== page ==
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Calcium Supplement Effect on Bones in Older Women



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Am Fam Physician. 2006 Sep 15;74(6):1034-1035.

Estrogen reduction after menopause causes a small negative calcium balance. Increasing calcium intake, which has been shown to have a positive impact on bone mineral density in postmenopausal women, may reduce this negative balance. It is unclear if the effect size is large enough to reduce the incidence of fractures. To reduce the risk of fractures in the general population, the use of calcium supplementation needs to be addressed through a public health initiative. Prince and colleagues evaluated the use of calcium supplementation in a relatively healthy, vitamin D–sufficient, ambulatory, older population of women. In addition, they assessed the biochemical and structural effects of calcium supplementation.

The study was a longitudinal, double-blind, placebo-controlled trial of women 70 years and older who were selected from a broad-based population in Western Australia. Data on prevalence of fractures caused by minimal trauma; years since menopause; smoking history; and daily intake of protein, calcium, and alcohol were collected at baseline. Bone structure was assessed using dual radiographic absorptiometry of the hip and whole body, quantitative ultrasonography of the heel, and peripheral quantitative computed tomography of the distal radius. Participants were randomized to receive 600 mg of calcium carbonate twice per day or placebo. Incidence fractures, adverse events, and bone measures were recorded throughout the study.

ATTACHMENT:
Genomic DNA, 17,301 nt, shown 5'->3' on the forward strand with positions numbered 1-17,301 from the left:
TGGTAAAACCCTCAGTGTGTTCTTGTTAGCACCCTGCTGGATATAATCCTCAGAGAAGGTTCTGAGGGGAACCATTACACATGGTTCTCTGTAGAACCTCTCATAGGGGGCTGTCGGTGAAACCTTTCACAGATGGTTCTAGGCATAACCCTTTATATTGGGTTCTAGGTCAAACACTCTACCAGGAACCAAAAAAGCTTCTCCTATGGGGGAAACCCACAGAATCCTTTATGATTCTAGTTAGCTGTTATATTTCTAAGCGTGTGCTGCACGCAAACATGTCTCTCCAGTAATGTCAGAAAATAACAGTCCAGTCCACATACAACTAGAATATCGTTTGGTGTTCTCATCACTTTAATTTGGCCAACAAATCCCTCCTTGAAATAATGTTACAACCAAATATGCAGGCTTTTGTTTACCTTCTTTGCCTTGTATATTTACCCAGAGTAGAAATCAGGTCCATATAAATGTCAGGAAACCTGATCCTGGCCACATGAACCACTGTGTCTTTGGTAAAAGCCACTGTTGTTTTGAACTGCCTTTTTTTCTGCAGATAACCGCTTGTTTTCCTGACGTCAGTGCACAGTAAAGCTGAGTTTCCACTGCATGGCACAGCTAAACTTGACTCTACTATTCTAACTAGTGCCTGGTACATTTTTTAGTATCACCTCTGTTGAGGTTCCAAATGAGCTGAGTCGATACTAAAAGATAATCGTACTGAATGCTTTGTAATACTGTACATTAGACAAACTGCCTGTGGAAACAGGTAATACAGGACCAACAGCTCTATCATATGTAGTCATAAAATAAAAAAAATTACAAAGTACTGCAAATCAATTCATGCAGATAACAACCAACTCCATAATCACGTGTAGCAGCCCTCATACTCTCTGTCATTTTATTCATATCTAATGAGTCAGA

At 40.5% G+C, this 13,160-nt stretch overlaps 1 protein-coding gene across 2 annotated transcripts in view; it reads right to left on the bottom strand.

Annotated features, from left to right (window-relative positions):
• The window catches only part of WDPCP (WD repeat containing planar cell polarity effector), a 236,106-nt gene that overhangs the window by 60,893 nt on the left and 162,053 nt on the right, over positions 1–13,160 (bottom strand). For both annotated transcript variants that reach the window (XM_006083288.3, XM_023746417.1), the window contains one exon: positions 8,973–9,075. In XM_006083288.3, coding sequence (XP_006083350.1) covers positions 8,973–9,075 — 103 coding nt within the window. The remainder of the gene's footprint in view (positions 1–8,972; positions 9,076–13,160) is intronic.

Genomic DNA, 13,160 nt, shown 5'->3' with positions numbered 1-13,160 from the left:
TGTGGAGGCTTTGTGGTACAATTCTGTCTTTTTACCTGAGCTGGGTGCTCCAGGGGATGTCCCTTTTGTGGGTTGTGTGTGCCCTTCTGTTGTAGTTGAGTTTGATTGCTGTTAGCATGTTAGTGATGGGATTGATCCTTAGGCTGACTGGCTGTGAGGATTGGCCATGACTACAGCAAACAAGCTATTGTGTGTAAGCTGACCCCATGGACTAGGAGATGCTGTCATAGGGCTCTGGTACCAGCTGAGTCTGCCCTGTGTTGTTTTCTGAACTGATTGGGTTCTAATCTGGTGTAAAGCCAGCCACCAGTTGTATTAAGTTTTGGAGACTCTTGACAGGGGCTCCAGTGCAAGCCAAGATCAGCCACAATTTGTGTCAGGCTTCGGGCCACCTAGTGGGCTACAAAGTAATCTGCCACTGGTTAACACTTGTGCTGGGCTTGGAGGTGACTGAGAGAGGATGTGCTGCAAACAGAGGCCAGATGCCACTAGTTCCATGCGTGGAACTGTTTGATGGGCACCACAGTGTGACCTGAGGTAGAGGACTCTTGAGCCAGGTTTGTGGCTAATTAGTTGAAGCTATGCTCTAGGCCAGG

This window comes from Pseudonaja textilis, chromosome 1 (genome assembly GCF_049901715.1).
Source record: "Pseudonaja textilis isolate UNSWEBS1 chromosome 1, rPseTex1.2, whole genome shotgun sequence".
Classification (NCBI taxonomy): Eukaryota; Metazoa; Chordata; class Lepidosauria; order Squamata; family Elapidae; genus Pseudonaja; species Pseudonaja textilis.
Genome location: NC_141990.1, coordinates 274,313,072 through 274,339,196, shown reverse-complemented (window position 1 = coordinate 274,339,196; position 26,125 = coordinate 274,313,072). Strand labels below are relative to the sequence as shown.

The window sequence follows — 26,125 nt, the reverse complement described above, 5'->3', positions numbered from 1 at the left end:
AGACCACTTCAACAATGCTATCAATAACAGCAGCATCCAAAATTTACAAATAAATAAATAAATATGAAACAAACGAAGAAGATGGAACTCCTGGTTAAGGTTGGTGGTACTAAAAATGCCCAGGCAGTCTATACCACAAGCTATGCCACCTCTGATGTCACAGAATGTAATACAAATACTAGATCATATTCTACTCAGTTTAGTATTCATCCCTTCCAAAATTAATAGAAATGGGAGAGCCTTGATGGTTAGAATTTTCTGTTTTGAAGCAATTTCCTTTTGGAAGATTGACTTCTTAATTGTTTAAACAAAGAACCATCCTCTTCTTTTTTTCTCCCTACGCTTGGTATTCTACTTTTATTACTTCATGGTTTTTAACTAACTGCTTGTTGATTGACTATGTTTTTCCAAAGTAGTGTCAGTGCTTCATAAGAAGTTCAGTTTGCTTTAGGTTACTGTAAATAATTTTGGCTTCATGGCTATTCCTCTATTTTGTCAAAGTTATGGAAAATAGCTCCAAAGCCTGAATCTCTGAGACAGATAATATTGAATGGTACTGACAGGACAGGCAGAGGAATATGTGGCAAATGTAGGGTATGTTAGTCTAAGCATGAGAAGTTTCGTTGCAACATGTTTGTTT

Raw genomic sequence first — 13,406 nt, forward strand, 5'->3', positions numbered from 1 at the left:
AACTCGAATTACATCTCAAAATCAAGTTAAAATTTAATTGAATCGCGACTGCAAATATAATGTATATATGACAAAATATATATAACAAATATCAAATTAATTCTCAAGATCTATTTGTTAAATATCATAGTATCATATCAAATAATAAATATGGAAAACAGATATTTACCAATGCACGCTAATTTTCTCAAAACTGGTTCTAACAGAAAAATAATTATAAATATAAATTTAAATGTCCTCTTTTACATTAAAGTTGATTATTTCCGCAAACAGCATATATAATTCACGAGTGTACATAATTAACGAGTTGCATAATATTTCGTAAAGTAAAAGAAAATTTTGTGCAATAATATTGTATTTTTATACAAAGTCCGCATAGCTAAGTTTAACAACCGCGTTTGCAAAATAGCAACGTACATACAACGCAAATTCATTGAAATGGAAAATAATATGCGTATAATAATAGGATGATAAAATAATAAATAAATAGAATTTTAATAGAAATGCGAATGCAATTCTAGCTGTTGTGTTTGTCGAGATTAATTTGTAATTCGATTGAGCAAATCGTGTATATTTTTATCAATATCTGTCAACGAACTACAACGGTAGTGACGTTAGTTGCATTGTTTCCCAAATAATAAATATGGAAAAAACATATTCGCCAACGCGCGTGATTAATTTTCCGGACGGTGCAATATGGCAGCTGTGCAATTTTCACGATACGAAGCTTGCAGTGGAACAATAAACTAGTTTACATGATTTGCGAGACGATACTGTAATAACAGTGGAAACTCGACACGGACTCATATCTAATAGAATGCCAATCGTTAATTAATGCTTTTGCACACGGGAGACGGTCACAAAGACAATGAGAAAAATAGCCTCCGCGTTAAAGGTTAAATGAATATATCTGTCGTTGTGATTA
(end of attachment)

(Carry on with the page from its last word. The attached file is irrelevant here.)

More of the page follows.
A total of 1,460 women completed the five-year study; of those, 16.2 percent developed osteoporotic fractures. Calcium supplementation did not reduce the risk for these fractures compared with placebo. However, there was a significant reduction in fracture risk in those who were compliant (i.e., those who took 80 percent or more of the calcium tablets). Calcium supplementation did show an improvement in all bone structure measurements compared with placebo at the end of the five years. The only significant adverse event that was higher in the calcium supplement group than the placebo group was the incidence of constipation.

The authors conclude that calcium supplementation in healthy older women is ineffective in preventing osteoporotic fractures because of poor compliance. They add that it is effective in women who are compliant with the regimen.

Prince RL, et al. Effects of calcium supplementation on clinical fracture and bone structure: results of a 5-year, double-blind, placebo-controlled trial in elderly women. Arch Intern Med. April 24, 2006;166:869–75.


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